AKA Zéro de conduite: Jeunes diables au collège; Zero for Conduct
DIRECTED BY: Jean Vigo
FEATURING: Delphin, Jean Dasté, Louis Lefebvre, Gilbert Pruchon, Coco Golstein,Gérard de Bédarieux
PLOT: Schoolboys stage a revolt at a French boarding school.
WHY IT MIGHT MAKE THE LIST: Zéro de conduite is an important historical film. It founded the boarding school subgenre, creating a template used by Francois Truffaut (The 400 Blows) and more weirdly by Lindsay Anderson (If…) With its dwarf headmaster, disappearing balls and drawings that come to life, the film is as playful and experimental as a mock rebellion staged by schoolboys before Sunday dinner. Its mildly surreal oddness nudges the needle on the weirdometer, but, despite its near-legendary status, it’s not thoroughly strange enough to make its way onto the List on the first ballot.
COMMENTS: Jean Vigo’s extraordinary backstory is almost as fascinating as his films. The son of an anarchist who died in prison, the auteur left a tiny (about three hours’ worth of film) but extremely impressive body of work before succumbing to tuberculosis, the age-old nemesis of romantic poets, at the age of 29. Adding to his mythological stature is the possibility that he may have contributed to his own demise by laboring on his final film up until his last moments, instead of getting much needed bed rest; he may have actually worked himself to death, literally giving his life for his art.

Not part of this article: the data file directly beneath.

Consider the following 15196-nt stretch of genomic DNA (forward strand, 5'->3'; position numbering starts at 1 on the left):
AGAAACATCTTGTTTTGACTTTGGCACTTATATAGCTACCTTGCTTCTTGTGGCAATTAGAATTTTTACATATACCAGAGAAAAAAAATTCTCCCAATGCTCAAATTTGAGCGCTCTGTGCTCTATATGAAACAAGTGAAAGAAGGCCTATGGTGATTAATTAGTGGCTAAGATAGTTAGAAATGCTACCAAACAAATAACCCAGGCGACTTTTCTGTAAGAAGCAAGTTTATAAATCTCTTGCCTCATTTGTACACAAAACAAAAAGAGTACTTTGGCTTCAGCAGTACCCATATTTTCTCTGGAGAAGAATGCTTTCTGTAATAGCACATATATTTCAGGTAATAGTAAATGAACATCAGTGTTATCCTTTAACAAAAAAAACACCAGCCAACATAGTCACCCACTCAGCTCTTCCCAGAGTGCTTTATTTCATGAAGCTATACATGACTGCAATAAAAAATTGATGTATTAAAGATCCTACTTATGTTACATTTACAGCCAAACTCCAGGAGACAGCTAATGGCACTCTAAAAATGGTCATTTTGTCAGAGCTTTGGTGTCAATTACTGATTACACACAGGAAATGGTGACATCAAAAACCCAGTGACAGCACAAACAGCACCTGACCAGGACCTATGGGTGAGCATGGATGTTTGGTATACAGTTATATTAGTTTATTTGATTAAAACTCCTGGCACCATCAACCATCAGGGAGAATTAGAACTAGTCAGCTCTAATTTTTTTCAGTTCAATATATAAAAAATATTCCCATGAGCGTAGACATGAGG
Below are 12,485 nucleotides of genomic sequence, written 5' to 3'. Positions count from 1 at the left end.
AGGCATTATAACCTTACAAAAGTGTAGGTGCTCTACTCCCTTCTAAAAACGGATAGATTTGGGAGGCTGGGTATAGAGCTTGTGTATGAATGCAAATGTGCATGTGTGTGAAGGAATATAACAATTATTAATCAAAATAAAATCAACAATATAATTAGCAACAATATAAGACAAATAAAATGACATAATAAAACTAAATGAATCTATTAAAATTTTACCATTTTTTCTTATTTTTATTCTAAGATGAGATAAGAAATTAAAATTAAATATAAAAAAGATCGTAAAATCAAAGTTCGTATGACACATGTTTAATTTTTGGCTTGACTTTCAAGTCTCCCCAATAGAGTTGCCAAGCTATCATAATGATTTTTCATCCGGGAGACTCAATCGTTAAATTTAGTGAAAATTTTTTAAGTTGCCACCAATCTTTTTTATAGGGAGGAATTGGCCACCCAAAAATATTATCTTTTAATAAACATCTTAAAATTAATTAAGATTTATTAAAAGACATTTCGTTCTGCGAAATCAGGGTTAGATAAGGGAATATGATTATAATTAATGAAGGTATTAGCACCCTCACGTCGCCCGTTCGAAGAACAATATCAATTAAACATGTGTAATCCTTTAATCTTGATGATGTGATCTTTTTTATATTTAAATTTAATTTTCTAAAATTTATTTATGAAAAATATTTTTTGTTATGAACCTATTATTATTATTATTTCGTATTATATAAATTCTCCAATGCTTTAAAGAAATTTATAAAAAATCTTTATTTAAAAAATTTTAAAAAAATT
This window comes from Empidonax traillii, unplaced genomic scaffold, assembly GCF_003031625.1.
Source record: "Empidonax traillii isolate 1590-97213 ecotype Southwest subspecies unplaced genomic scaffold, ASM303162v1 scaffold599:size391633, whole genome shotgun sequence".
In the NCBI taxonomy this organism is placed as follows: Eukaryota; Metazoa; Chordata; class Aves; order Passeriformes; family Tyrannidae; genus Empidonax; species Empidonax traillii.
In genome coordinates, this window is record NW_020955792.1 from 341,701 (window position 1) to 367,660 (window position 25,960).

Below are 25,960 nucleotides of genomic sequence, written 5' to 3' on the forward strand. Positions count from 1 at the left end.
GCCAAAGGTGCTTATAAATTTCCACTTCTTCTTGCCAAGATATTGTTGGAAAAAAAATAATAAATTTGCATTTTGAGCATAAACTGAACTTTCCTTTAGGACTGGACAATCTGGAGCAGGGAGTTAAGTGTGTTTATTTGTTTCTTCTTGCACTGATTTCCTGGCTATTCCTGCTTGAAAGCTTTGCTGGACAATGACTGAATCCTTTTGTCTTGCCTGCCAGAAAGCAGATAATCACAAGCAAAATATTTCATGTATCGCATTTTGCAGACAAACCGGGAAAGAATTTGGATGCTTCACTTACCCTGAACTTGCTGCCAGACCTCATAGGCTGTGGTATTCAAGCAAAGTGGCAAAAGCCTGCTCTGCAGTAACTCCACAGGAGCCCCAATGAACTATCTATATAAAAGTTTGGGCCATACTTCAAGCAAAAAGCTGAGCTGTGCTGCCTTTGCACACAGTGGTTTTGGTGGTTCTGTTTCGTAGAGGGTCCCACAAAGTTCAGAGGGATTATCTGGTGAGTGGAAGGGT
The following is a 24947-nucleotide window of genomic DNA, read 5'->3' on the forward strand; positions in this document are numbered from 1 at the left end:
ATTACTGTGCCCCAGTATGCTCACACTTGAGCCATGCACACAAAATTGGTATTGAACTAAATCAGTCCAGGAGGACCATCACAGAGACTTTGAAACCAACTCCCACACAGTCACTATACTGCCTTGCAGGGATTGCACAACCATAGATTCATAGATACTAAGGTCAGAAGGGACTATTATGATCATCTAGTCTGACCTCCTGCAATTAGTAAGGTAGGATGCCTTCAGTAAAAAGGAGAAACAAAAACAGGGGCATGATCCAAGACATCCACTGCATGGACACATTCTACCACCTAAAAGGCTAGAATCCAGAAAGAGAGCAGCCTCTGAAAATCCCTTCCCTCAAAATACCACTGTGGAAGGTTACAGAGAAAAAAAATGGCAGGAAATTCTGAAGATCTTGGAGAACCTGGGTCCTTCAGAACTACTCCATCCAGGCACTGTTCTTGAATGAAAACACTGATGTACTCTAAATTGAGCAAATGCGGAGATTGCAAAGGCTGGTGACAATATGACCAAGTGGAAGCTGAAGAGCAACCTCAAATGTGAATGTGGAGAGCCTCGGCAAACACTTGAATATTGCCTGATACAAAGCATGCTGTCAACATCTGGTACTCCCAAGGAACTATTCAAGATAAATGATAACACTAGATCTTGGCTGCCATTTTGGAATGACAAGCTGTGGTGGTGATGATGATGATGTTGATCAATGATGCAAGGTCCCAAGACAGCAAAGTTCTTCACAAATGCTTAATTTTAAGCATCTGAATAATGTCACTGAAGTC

By banning Zéro de conduite, the director’s film about an imaginary rebellion in a boys’ boarding school, for thirteen years, the French censors only augmented Vigo’s legend. From the perspective of patrons who are used to seeing political leaders openly mocked and clitorises graphically snipped off in movie theaters as they munch on popcorn, the idea of a movie with only a single “merde!’ and no violence, fetal rape, human centipedes, or even an obvious political target would be banned for over a decade is almost unimaginable. The film contains hardly audible whispers of schoolboy homosexuality, but it was suppressed not for these but for its “anti-French spirit” and “praise of indiscipline.” Vigo’s anarchic, anti-authoritarian philosophy, which pervades the film’s 44 minute running time, was too hot and subversive for 1933 sensibilities.
Today, of course, the movie is notably tame. In fact, if you’ve been exposed to any of the Continue reading LIST CANDIDATE: ZERO DE CONDUITE (1933)